“Calories fuel the tissues of your body like your brain, heart, liver and kidneys,” explains Dr. Rachele Pojednic, a professor at Harvard Extension School. Consume too few—and not receive proper nourishment—and your mind and body will suffer. (#hangry has become ubiquitous for a reason.) What’s more, when you refuse sustenance and the key nutrients it supplies, you put yourself at risk of giving into temptation and overindulging, thereby potentially setting yourself on a path of yo-yo dieting that can be treacherous.
Rather than prioritizing caloric intake as an essential part of your detox program, focus instead on nurturing yourself well. You’ll feel the difference and will have the gusto and energy you need to stay committed to your cleanse.
Most important of all? That you approach detox from a place of self-love, not as a form of punishment. This should be reflected in the nourishment you put into your body—not in what you deny giving it.
3. Detoxing only your body
Detoxes present an excellent opportunity to adjust more than your sugar consumption. There are a number of things that comprise your quality of life, and diet alone won’t accomplish physical, mental and emotional prosperity. In fact, the genuine benefits of detoxing are discovered only in examining every major area of your life—and removing what’s necessary.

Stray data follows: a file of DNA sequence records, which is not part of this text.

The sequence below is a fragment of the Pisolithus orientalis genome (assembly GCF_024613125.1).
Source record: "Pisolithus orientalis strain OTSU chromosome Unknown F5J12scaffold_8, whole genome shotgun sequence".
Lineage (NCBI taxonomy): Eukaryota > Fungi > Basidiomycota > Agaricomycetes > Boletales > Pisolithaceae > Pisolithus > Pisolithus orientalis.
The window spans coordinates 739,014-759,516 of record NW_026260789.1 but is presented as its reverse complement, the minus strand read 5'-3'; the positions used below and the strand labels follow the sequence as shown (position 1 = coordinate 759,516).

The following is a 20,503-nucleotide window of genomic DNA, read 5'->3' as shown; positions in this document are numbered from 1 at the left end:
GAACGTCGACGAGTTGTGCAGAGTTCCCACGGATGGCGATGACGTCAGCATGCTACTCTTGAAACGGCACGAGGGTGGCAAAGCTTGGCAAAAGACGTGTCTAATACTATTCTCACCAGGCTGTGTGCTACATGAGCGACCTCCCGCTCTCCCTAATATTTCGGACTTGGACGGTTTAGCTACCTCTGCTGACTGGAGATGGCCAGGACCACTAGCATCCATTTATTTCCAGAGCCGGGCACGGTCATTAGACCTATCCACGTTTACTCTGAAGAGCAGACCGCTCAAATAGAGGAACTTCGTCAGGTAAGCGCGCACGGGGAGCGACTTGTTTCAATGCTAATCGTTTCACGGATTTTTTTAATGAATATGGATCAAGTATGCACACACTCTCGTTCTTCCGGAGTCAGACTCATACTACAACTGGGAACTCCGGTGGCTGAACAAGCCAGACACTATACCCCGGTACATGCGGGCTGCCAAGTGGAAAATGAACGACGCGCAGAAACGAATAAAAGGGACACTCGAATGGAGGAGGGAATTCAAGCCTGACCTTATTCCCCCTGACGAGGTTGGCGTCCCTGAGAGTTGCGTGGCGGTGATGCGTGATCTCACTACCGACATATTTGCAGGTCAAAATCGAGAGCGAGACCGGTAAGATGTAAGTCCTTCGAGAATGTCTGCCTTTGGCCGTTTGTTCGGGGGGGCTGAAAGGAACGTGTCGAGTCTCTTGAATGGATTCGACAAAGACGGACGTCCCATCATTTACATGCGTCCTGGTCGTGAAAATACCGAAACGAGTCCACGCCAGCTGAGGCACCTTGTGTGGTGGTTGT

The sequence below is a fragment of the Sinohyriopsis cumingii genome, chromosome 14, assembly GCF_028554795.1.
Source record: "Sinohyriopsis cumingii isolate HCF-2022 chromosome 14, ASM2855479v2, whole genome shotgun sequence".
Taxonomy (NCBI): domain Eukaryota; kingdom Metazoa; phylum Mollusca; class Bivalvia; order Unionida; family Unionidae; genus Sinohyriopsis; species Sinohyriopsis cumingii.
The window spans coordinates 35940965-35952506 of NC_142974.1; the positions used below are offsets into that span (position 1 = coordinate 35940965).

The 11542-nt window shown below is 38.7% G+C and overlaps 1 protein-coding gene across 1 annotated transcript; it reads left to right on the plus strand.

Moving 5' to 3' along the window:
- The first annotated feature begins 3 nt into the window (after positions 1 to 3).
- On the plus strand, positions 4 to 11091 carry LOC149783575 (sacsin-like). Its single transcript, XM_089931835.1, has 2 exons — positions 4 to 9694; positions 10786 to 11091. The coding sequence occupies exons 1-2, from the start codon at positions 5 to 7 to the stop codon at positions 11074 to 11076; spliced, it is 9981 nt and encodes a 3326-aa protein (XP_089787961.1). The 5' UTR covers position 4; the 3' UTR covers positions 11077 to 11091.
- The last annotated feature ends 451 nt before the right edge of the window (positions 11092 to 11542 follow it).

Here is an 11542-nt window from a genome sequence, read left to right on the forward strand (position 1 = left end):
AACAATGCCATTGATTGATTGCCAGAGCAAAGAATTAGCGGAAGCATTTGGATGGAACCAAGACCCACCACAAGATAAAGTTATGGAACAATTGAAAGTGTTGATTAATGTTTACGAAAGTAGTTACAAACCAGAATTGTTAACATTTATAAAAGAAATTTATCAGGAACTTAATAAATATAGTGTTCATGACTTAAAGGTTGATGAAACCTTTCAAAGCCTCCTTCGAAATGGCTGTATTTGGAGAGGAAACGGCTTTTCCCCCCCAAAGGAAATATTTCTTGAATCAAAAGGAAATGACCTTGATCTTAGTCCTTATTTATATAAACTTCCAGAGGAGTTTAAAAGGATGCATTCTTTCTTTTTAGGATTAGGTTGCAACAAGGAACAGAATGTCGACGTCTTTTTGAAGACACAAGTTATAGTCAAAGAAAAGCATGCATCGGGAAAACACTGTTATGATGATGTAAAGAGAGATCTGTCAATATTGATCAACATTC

Consider, for example, your surroundings. Some of the pollutants you hope to eradicate from your tissues may come from consumer products you’re exposed to in your own household.
The solution? Finding natural alternatives for as many items as you can that may release toxic chemicals in or around your home—including cleaning products, cookware, personal-care products, food-storage containers and more. Replace your Teflon pans (which have been linked to cancer) with stainless-steel and cast-iron cookware, scrutinize all those chemicals in your personal-care products (be especially careful of sulfates and parabens), switch to BPA-free containers, avoid dry-cleaning and swap your chemical-laden products for organic substitutes (vinegar, baking soda, lemon juice, castile soap, borax and salt are all smart options).